Abedi, J. 2004. The No Child Left Behind Act and English language learners: Assessment and accountability issues. Educational Researcher 33.1: 4–14.
The No Child Left Behind Act has many issues due to gaps within the act that do not account for students with limited English proficiency. One of these problems concerns assessment tools, which may not be a valid tool to measure LEP student performance. The assessment tools may be too linguistically complex, which fosters failure on the tests and curricula.
Abedi, J., and C. Faltis. 2015. Introduction. In Special issue: Teacher assessment and the assessments of students with diverse learning needs. Review of Research in Education 39:vii–xiv.
The benefits of assessments are universally acknowledged in academia; however, many assessments that are factors for important decisions regarding teacher or student outcomes may be administered only one time and may not be revisited to account for impact of construct-irrelevant factors. If these assessments have any issues with validity or reliability, outcomes can be detrimental.
Artiles, A. J., and J. K. Klingner. 2006. Introduction. In Special issue: Forging a knowledge base on English language learners with special needs: Theoretical, population, and technical issues. Teachers College Record 108.11: 2187–2194.
Emergence of statistics that show ELL students are overrepresented in districts that had diverse populations calls for the importance of gaining more knowledge of ELL students with special needs. Further rationale is discussed in this article.
Avenia-Tapper, B., and L. Llosa. 2015. Construct relevant or irrelevant? The role of linguistic complexity in the assessment of English language learners’ science knowledge. Educational Assessment 20.2: 95–111.
This study discusses the construct validity of assessments used to test science knowledge of ELLs. According to the authors, there should be an overlap between linguistic features of test items and the language in which the content is learned, a practice that does not seem to be an important consideration in the construction of current assessments.
Chu, S.-Y., and S. Flores. 2011. Assessment of English language learners with learning disabilities. Clearing House: A Journal of Educational Strategies, Issues and Ideas 84.6: 244–248.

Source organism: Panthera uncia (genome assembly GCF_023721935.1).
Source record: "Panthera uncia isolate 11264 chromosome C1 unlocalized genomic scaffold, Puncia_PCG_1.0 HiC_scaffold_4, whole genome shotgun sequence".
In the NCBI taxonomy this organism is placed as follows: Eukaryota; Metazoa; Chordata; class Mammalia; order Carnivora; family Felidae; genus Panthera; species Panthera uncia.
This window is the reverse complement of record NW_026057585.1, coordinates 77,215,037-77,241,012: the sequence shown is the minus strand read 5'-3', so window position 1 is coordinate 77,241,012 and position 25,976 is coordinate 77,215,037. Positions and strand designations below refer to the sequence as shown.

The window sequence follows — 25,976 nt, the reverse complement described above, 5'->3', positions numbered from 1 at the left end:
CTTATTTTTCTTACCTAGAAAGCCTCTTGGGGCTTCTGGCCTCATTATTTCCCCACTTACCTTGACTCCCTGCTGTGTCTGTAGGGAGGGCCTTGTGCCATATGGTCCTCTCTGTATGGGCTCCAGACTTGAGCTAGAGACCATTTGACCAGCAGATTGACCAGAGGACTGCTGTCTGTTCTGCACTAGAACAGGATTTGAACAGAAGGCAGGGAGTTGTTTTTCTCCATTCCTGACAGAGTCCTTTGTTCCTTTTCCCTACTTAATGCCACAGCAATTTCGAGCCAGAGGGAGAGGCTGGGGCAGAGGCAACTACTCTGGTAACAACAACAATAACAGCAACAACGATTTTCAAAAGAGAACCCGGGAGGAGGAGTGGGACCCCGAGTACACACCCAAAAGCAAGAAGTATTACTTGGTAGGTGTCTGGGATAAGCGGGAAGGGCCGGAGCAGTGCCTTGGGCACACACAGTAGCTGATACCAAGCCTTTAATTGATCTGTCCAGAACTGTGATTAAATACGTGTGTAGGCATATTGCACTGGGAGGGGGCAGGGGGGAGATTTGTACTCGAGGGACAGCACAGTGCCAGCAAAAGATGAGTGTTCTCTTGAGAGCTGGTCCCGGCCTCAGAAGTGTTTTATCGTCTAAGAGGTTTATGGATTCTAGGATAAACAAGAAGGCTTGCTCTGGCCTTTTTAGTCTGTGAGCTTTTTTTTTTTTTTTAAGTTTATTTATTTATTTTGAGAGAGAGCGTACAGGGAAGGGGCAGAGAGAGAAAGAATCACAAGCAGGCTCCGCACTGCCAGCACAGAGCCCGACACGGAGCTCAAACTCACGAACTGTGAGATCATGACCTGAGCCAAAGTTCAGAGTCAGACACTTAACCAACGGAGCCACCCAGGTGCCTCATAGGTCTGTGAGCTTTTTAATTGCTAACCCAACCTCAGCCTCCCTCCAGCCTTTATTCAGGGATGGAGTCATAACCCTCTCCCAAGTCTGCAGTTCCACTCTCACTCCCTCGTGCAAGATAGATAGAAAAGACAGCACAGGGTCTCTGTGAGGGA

This article discusses the problems of assessing ELL students who have learning disabilities. The amounts of measurement error common in these existing assessments threaten the validity and reliability of these screening instruments. The authors also present other issues that can help educators correctly assess if ELL students have learning disabilities or are just performing poorly on achievement tests because they are still learning English.
Menken, K. 2010. NCLB and English language learners: Challenges and consequences. In Special issue: Integrating English language learners in content classes. Theory into Practice 49.2: 121–128.
This article calls into question the practice of high-stakes testing of ELL students using English-based exams, which can have a negative impact on test scores (since ELL students are still learning English). Part of the reason that ELL students perform so poorly on statewide exams could be due to the fact that those assessments frequently contain words that ELL students do not understand.
Solórzano, R. W. 2008. High stakes testing: Issues, implications, and remedies for English language learners. Review of Educational Research 78.2: 260–329.
The author states that assessment testing based on reforms such as the No Child Left Behind Act is dubbed high-stakes testing because of the outcomes that may come from the results. Because many of these assessments are standardized in English, implications for ELL students may be harmful and misleading at best.
Sullivan, A. L. 2011. Disproportionality in special education identification and placement of English language learners. Exceptional Children 77.3: 317–334.
ELL students are being misclassified as SWDs and placed in classes or programs that may not be a good fit for promoting their education. In this study, ELL students are reported as not being presented with the same educational opportunities as their non-ELL counterparts.